Interview by Louisa Buck

Larry Achiampong (born 1984 in London, lives and works in Essex) works across multifarious media on solo and collaborative projects that can combine painting, sculpture, aural and visual archives, live performance and sound, to explore ideas around race, identity and the digital age. With works that examine his communal and personal heritage, Achiampong scrutinises constructions of the ‘self’ especially where pop culture intersects with post-colonialism. He has made several video works in collaboration with the artist David Blandy and the pair were jointly nominated for a Jarman Award in 2018. Solo projects include an audio work for The Line in London and, as part of Achiampong’s ongoing work Relic Traveller, he was commissioned by Transport for London in 2020 to replace the roundels in Westminster underground station with different versions decorated with colours and patterns from a specially designed pan-African flag. Achiampong is a tutor on MA Photography at the Royal College of Art and a trustee of Iniva (Institute of International Visual Arts).

Achiampong appeared on the a-n website in January 2017 in a Q&A that coincided with his work being presented at New Art Exchange, Nottingham, and took part in How was it for you? in December 2017. In June 2018 a-n covered his inclusion on that year’s Jarman Award  shortlist and in November 2019 the announcement that he was one of the recipients of the Paul Hamlyn Foundation 2019 Awards for Artists.

In April 2019 Achiampong featured in a-n’s Degree Shows Guide in an interview discussing the cultural and class-based issues he experienced in education, the impact of his degree on his current practice, and how his education influenced his approach to teaching. In the interview he also outlined his Art on the Underground commission, then at its research stage:

“I visited the TFL [Transport for London] archives recently and noticed that the colours of the logo – red, blue and white – are imperial colours. Going through the archives you realise there is a lot of propaganda, and I’m interested in opening that up and questioning who gets placed in history, or is erased. The logo and design for the London Underground is amazing as it’s so synonymous with travel, but there is a lot going on in there that can be opened up.”20 years into the 21st century, what is the role of art and the artist?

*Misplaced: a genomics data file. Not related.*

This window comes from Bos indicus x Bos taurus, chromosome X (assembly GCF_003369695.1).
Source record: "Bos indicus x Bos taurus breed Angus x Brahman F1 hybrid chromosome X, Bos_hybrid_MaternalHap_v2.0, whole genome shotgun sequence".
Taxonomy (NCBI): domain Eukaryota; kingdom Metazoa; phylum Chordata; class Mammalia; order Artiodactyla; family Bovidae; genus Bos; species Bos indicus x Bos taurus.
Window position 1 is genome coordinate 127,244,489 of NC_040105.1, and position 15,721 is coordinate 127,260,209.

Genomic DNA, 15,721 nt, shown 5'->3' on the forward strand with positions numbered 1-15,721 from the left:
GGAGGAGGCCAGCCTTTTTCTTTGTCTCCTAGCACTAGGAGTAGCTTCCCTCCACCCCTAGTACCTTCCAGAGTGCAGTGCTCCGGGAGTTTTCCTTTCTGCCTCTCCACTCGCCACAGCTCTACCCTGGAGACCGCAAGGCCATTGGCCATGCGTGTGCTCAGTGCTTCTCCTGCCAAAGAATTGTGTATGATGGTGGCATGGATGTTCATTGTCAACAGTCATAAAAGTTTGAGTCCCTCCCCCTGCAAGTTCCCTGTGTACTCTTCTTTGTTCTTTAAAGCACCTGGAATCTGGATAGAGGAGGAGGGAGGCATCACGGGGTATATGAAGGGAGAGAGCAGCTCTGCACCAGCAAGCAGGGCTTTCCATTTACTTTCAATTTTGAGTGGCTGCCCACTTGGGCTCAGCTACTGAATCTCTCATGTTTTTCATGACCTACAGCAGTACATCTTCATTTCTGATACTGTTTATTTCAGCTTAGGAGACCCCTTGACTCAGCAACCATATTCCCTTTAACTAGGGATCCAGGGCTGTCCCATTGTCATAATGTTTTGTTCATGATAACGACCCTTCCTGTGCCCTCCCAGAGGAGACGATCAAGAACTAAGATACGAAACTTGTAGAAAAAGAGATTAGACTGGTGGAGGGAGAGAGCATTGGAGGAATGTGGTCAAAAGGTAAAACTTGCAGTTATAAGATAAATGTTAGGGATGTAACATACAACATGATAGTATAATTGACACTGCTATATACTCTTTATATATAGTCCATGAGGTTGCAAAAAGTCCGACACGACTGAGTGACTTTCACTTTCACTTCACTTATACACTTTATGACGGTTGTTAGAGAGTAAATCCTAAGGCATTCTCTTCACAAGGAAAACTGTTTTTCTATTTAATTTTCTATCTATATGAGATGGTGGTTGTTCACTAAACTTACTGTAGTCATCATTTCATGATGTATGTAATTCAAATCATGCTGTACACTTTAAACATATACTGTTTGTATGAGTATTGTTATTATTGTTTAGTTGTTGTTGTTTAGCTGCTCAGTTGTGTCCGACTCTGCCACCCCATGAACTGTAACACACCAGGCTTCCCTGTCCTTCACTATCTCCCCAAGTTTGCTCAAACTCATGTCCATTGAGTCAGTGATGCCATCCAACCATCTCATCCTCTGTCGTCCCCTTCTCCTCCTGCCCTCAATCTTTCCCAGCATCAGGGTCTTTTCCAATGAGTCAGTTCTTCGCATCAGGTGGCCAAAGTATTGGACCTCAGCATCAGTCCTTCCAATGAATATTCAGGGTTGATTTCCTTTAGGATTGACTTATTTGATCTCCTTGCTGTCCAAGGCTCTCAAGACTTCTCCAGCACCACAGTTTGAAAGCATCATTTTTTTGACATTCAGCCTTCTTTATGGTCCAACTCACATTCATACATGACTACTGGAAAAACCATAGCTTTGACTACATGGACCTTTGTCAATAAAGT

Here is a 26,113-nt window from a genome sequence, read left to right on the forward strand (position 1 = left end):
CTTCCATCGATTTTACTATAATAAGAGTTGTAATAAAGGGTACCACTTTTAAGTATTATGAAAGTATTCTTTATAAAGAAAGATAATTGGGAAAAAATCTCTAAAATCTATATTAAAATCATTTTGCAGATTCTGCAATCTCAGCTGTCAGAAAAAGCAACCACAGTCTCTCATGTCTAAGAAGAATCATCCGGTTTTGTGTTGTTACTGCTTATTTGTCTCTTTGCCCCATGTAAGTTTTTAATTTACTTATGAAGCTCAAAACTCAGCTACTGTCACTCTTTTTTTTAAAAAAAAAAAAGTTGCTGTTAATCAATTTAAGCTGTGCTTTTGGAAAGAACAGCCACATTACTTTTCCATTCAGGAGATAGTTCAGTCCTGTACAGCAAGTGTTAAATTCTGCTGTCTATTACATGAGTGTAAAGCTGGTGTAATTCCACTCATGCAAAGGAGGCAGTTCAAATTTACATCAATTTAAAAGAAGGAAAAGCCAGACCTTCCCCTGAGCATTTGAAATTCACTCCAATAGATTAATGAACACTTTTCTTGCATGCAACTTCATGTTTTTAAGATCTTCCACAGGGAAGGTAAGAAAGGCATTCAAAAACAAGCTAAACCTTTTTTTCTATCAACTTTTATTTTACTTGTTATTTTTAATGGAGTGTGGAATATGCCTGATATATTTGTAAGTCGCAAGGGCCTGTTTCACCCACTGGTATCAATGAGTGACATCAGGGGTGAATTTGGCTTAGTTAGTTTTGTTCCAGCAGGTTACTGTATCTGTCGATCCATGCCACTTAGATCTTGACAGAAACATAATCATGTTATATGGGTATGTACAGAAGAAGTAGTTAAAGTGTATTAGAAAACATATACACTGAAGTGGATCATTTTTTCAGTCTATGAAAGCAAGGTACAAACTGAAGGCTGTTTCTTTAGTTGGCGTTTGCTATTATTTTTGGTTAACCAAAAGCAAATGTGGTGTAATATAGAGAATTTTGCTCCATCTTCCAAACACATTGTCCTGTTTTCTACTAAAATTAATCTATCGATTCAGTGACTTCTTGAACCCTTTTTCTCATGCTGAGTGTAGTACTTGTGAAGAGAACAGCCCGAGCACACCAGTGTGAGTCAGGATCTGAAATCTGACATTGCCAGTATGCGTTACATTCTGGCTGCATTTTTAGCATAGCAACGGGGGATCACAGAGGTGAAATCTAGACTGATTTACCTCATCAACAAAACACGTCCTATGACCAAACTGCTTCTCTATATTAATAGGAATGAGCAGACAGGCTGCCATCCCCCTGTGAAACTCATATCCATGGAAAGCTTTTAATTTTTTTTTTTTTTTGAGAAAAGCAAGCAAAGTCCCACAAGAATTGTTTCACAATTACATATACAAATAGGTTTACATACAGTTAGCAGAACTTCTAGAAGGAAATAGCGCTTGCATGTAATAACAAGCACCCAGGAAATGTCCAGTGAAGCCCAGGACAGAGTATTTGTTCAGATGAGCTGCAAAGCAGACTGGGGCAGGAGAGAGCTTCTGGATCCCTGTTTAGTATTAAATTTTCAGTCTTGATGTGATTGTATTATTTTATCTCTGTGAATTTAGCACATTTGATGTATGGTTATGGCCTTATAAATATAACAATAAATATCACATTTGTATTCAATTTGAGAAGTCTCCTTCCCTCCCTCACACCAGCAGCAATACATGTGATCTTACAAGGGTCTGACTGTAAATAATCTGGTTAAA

I think the role of art or the artist in 20 years’ time will become way more important than it is now. There will be certain mediums that will either die a death or mutate into something else. Cinema as we know it, for example, will be changed forever. Coronavirus has already dealt some of the final blows and I can’t see it really recovering. I see it becoming much more expensive as a recreational activity, which is a shame because for me cinema was a thing that was much more accessible than galleries or art shows in general.

The ‘saving grace’ – and I say that in inverted commas – of technology continues to create an opportunity for art to be accessed by people around the world. But I think it brings with it caveats. If we even think about the time that plenty of us have been spending indoors over the last year as a result of coronavirus, as much as it’s been amazing to experience art from the comfort of our laptop or armchair, there’s also a point of fatigue. I don’t see performance being presented online replacing the experience of seeing a performance in real life, but it’s a result of the way the planet will be changed – at the moment it’s coronavirus and into the future it’s certainly going to be the environment in general.